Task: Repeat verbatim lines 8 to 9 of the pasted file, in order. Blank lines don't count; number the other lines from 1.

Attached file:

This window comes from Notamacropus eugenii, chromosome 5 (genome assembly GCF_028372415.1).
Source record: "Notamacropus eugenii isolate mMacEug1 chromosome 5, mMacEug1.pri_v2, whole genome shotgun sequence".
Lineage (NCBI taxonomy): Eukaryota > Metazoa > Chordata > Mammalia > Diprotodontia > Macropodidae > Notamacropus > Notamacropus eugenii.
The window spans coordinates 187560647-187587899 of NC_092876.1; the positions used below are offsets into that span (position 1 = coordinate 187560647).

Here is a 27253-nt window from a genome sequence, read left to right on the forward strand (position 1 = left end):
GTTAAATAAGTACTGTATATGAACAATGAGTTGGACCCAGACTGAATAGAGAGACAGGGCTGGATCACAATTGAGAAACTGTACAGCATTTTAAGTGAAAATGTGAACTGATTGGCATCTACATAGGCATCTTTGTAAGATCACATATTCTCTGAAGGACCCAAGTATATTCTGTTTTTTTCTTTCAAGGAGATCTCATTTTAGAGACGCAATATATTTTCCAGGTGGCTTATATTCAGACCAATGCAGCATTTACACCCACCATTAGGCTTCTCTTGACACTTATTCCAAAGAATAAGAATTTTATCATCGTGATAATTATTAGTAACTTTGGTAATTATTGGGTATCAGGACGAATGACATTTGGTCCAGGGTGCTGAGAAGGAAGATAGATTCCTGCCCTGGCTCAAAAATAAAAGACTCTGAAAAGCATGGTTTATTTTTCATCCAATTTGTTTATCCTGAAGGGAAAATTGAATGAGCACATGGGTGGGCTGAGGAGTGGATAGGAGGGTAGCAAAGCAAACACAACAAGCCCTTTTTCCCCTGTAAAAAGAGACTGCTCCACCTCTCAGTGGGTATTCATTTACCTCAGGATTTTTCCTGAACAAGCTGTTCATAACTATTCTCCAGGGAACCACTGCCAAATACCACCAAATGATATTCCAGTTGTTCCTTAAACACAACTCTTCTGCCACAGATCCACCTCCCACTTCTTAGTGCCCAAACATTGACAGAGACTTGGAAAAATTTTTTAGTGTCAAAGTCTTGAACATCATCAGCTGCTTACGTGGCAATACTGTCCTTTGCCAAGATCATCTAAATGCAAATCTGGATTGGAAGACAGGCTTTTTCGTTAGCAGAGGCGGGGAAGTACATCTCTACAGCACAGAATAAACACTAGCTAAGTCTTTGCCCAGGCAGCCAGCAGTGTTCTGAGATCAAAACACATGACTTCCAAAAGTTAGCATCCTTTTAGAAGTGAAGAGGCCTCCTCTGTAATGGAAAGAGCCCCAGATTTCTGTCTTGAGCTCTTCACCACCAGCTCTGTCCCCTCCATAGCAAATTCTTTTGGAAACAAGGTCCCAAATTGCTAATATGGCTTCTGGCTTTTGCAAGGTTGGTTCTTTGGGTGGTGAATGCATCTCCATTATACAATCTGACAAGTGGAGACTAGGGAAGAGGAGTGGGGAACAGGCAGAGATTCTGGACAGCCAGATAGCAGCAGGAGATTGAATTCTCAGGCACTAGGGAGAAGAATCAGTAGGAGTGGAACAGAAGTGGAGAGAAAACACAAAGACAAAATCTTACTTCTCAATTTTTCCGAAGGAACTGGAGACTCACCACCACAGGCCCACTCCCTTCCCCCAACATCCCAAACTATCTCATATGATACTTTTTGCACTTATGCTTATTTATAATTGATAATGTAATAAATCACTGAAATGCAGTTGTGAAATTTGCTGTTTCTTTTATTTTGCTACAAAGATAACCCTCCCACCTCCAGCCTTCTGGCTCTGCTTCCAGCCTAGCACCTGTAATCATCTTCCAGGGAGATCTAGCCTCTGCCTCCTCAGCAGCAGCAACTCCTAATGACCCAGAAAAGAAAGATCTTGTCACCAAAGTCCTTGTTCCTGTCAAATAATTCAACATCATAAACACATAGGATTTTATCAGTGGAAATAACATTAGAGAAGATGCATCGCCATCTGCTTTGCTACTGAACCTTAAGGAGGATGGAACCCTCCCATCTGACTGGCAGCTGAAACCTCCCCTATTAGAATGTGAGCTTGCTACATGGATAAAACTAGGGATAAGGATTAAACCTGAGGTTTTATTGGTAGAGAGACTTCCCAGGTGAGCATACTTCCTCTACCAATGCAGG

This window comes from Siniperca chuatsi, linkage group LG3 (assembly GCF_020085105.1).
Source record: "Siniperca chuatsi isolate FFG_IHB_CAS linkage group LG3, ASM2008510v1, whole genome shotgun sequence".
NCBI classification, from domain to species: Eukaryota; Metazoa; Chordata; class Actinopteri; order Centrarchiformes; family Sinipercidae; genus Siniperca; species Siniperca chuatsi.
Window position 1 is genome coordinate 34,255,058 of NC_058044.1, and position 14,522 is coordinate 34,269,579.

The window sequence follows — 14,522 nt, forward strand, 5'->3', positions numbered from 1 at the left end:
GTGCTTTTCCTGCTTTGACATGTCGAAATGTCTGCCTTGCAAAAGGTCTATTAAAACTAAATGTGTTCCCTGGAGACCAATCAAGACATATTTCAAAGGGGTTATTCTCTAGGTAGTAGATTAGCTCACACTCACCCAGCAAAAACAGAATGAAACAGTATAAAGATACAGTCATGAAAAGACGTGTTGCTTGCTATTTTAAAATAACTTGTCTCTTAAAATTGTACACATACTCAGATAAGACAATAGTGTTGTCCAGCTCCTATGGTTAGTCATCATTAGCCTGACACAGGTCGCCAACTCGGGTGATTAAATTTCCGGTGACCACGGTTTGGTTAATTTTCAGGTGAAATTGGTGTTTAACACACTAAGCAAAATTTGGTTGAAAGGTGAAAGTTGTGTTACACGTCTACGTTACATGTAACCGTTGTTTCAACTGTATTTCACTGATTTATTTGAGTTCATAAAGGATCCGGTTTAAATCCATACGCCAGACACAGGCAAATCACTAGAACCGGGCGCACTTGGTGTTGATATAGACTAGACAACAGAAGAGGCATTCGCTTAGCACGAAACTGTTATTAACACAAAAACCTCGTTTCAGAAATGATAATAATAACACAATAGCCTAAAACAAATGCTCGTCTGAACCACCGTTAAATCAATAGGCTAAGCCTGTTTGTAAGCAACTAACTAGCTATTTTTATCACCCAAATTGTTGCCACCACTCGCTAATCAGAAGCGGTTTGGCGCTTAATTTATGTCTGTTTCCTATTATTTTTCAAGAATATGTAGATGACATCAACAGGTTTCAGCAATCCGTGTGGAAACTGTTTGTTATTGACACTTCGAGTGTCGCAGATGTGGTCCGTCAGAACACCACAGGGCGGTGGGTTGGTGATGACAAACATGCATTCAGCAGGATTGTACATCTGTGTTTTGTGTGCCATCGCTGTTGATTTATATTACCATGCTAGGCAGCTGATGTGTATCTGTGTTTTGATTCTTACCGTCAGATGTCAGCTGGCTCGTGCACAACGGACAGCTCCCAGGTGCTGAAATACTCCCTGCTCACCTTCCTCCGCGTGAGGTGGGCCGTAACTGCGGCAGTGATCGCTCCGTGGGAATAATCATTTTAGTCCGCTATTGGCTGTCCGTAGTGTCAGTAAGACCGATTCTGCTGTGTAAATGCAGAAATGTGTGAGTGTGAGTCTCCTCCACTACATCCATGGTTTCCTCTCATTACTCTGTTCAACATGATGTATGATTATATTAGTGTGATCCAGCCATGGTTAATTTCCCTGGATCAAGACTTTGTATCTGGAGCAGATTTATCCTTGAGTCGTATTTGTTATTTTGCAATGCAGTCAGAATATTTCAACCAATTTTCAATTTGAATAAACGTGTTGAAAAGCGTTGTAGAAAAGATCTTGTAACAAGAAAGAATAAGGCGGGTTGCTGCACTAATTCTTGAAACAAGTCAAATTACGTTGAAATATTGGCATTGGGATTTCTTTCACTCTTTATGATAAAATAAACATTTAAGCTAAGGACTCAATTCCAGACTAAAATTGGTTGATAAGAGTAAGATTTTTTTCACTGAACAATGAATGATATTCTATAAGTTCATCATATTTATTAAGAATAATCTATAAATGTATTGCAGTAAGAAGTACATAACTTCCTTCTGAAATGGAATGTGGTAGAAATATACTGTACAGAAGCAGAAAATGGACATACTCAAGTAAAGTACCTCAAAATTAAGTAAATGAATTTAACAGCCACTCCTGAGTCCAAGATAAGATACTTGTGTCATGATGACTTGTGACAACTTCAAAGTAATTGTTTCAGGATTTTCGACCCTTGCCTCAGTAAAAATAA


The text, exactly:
Source record: "Siniperca chuatsi isolate FFG_IHB_CAS linkage group LG3, ASM2008510v1, whole genome shotgun sequence".
NCBI classification, from domain to species: Eukaryota; Metazoa; Chordata; class Actinopteri; order Centrarchiformes; family Sinipercidae; genus Siniperca; species Siniperca chuatsi.